Generics About Categories and Generics About Individuals: Same Phenomenon or Different?

Lin Bian, Andrei Cimpian

Research output: Contribution to journalArticlepeer-review


Language can be used to express broad, unquantified generalizations about both categories (e.g., “Dogs bark”) and individuals (e.g., “Daisy barks”). Although these two classes of statements are commonly assumed to arise from the same linguistic phenomenon—genericity—the literature to date has not offered a direct experimental comparison of the conditions under which they are endorsed (i.e., their truth conditions). Here, we provide such a comparison by testing whether endorsement of generics about categories and individuals is affected in similar ways by the conceptual content of the properties being generalized. Consistent with this possibility, six experiments (N = 1,265) and an internal meta-analysis reveal that endorsement of generics about both categories and individuals is facilitated when the properties being generalized are distinctive or dangerous, suggesting systematic similarities in the truth conditions of generics about categories and individuals. The experiments also suggest that these facilitative effects do not extend to statements with overt quantification (all/always and some/sometimes). Thus, the present studies provide the first empirical evidence indicating that generics about categories and generics about individuals represent a unified phenomenon. These findings contribute to theories of genericity and inform our understanding of how language shapes social interactions.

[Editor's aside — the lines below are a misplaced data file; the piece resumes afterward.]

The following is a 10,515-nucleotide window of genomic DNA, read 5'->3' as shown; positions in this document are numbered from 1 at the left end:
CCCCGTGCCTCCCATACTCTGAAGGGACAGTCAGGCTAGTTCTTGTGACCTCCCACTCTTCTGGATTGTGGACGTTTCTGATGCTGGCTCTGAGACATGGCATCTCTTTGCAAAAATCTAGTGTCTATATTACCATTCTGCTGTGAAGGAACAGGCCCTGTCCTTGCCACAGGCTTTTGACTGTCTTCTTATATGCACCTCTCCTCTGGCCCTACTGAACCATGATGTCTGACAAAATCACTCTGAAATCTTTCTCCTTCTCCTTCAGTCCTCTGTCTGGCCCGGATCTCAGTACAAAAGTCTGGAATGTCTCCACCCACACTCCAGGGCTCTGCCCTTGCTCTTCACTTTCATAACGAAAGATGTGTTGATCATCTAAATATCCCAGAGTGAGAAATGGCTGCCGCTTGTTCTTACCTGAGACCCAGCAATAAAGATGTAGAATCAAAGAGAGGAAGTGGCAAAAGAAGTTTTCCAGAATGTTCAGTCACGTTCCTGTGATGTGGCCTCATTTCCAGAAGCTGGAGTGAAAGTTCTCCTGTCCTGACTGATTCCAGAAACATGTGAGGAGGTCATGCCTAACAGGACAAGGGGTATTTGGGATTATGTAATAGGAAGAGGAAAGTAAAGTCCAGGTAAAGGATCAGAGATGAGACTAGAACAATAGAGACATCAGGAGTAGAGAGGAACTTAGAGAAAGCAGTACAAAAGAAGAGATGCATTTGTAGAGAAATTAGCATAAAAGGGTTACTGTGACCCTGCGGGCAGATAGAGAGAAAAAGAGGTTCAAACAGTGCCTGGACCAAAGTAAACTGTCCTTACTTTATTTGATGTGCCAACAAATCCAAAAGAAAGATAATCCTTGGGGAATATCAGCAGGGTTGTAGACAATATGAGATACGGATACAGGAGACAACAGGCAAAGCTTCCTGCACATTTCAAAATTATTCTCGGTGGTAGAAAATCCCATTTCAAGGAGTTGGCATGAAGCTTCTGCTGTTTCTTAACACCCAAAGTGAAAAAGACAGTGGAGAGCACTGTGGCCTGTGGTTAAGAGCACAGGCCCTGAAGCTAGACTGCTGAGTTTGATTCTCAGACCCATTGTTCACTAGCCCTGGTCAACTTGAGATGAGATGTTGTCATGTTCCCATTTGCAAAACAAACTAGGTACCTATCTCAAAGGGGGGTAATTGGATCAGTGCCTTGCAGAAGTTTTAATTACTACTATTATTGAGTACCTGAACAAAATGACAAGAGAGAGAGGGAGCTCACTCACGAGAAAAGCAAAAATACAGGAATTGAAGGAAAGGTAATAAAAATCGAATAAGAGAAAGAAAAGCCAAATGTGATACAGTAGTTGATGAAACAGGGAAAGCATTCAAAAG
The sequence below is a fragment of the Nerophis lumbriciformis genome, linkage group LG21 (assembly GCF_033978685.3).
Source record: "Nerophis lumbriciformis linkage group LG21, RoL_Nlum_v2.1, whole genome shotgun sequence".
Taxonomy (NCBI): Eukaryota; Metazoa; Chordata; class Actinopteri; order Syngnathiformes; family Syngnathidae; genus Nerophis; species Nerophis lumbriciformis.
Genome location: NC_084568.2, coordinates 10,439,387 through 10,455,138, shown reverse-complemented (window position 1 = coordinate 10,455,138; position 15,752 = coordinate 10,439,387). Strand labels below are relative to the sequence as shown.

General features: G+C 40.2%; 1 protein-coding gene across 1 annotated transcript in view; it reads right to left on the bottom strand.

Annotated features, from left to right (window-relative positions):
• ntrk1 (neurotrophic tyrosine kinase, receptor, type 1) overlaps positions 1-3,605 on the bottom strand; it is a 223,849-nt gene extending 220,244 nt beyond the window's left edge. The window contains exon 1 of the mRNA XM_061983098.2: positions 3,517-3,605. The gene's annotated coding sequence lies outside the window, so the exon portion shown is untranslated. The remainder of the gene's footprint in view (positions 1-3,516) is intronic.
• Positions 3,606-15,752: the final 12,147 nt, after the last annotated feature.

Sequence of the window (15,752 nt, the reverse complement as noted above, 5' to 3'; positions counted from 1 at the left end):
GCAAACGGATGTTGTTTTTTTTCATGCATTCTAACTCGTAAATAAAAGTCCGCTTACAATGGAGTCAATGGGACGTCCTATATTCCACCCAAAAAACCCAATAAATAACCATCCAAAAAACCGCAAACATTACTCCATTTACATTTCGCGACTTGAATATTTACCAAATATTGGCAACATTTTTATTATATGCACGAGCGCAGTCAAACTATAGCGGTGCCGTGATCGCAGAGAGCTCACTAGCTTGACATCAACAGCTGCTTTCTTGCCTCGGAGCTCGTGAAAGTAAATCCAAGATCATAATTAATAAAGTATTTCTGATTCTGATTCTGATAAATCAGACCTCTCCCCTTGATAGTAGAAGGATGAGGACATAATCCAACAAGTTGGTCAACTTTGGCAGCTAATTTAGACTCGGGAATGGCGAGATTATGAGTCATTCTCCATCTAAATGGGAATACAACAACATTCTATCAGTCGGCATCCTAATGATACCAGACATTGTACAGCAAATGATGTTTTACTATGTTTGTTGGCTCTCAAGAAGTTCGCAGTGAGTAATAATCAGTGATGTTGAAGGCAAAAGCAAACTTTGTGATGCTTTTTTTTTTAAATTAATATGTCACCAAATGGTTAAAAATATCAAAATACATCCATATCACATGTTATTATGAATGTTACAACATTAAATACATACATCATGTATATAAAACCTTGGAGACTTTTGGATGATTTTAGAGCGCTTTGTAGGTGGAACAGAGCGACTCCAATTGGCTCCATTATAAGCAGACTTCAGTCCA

Original languageEnglish (US)
Pages (from-to)1836-1855
Number of pages20
JournalJournal of Experimental Psychology: Learning Memory and Cognition
Issue number11
StatePublished - 2021


  • Generalization
  • Generic statements
  • Generics
  • Quantifiers
  • Language
  • Humans
  • Generalization, Psychological
  • Linguistics
  • Concept Formation
  • Databases, Factual

ASJC Scopus subject areas

  • Experimental and Cognitive Psychology
  • Language and Linguistics
  • Linguistics and Language


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